A lot of things go on in secret. And when the ones doing these inappropriate deeds are related to elders, which is a high percent of the time, they can get away with murder if they say all the right things, such as true repentance. I knew of a daughter of an elder that was married to a ministerial servant and already had a child that was sleeping around with another married ministerial servant, that when was finally exposed didn’t even get reproved. I heard that she claimed to be drunk and out of her senses or something. These kind of things can go on for quite a long period of time before someone feels the need to go to the elders. And if there is one person they can pin the whole thing on, they will do it and let the others off with little or no discipline. These ones go on to repeat similar actions at a later time.

I think, according to Catholic teaching, they will be saved if they are protestants out of ignorance. I think there are more problems to worry about than other people being born in the wrong religion.

Originally their religion kept an annual count of members by how many showed up to their annual observance of the Lord’s Evening Meal (a communion service they observe only once a year). Like Catholicism, it is a communion only open to those who are active members.

An active count of those who partook of the bread and wine “emblems” (as they call them) at the service was therefore the annual membership count. From the 1870s to 1935 the numbers steadily grew to about 100,000 (and of course many had passed since those days before the 20th century began). In 1935, then president of the Watchtower Society, J.F. Rutherford introduced a “prophetic fulfillment” in which he declared that additional members to the group would not be those who have a heavenly hope.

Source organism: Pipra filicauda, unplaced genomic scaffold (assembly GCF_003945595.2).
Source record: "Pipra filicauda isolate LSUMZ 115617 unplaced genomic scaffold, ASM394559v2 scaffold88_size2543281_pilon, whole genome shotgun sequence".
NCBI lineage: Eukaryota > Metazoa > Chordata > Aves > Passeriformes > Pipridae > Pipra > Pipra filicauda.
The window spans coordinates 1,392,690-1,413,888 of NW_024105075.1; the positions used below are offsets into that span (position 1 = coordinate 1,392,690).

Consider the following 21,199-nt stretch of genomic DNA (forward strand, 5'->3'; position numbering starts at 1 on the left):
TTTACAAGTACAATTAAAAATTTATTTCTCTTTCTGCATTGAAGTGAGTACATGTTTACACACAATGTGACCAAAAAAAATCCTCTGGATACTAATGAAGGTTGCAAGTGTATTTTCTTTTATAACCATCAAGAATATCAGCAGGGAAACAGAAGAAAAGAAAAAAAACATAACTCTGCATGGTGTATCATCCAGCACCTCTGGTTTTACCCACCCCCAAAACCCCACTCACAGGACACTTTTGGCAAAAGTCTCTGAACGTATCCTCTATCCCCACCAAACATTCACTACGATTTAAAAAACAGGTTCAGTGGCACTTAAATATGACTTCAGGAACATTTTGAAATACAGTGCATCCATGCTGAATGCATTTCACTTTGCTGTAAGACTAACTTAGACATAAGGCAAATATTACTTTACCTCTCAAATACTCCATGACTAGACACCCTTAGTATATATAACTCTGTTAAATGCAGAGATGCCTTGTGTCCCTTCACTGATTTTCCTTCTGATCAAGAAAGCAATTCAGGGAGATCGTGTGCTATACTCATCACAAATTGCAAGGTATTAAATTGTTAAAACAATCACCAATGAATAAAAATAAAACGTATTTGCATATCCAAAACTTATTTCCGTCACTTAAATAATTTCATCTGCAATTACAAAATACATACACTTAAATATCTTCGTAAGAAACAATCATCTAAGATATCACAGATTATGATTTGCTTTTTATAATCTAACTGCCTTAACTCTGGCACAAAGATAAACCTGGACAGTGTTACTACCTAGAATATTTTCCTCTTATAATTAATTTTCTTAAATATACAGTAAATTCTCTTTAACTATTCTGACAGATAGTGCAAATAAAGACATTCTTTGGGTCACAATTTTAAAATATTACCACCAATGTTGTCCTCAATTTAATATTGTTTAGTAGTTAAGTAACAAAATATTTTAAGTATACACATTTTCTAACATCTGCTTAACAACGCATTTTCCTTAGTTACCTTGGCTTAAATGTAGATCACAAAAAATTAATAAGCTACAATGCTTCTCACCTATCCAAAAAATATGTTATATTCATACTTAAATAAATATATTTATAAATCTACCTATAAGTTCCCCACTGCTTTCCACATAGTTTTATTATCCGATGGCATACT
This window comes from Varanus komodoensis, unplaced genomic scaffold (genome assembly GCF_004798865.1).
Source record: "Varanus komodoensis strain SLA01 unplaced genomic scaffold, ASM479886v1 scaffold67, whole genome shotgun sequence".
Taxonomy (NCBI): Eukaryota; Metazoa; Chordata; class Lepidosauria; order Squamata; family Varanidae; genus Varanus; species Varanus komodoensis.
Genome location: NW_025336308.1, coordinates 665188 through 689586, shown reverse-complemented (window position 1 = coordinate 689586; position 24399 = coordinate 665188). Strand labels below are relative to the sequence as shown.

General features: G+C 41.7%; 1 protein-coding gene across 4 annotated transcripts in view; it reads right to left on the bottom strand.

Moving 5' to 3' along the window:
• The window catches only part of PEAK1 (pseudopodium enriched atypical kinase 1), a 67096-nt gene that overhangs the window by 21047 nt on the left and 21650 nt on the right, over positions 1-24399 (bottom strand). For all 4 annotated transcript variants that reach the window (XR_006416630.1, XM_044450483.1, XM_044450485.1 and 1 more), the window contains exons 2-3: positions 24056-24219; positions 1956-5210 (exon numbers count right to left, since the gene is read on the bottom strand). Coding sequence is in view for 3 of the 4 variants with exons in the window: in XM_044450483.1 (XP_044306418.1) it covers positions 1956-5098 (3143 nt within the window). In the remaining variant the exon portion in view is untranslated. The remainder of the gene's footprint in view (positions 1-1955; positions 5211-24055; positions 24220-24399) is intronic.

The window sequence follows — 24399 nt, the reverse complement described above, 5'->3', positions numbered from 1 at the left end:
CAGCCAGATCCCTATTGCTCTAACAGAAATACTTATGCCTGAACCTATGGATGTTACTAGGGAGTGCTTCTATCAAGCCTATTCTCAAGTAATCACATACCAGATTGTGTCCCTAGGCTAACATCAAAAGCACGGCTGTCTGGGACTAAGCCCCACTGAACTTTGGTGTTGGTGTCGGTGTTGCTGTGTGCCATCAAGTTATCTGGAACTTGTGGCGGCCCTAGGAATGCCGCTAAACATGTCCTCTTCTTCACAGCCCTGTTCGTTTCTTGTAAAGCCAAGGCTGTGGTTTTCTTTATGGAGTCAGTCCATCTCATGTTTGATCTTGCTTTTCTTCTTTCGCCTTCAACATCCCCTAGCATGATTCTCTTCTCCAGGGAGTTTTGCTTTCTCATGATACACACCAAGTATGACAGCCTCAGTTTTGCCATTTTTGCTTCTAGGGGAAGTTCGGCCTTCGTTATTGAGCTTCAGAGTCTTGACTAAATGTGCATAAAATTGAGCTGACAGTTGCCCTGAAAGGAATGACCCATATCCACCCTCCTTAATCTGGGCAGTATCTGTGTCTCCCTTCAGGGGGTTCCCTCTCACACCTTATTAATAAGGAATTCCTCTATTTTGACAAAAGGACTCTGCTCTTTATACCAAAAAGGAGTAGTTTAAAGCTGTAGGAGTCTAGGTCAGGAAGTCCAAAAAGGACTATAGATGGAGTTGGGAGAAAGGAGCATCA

Since then the Witnesses have kept a close eye on the number of emblem partakers at this annual observance because the official doctrine was that the dwindling number was an indicator of how close they were to the outbreak of Armageddon. According to Rutherford, the Holy Spirit had indicated that 1935 was the “closing” of the door to any others with a heavenly hope., so the number of partakers at each annual communion service was very, very important. The number is published yearly as part of their “Annual Service Report.”

The official policy when I left (and as I understand still is) actually counseled members to not be too quick in bringing an accusation against any man in an office of oversight.

Also, unless a crime or otherwise inappropriate action was witnessed by two or more people AND the victim(s) were willing to relive their victimization before a closed jury of church elders before their accuser (along with the two or more witnesses to the crime), no accusation could ever be considered as valid.

Those who claim to be victims of sexual abuse, for example, have thus been excommunicated because they raised accusations but did not have the “two or more” witnesses to the crime or were too horrified to relive their abuse before their attacker in a closed judgment session. Without the two witnesses or refusing to face one’s attacker, the church elders will charge the victim with lying–an offense worthy of disfellowshipping and shunning in their religion.

They were baptised and confirmed Catholic in their youth and then formally rejected their faith (I think maybe even destroyed their baptismal certificates). I wouldn’t consider JWs to be Protestants.

:frowning: Do they have any recourse to legal channels of justice?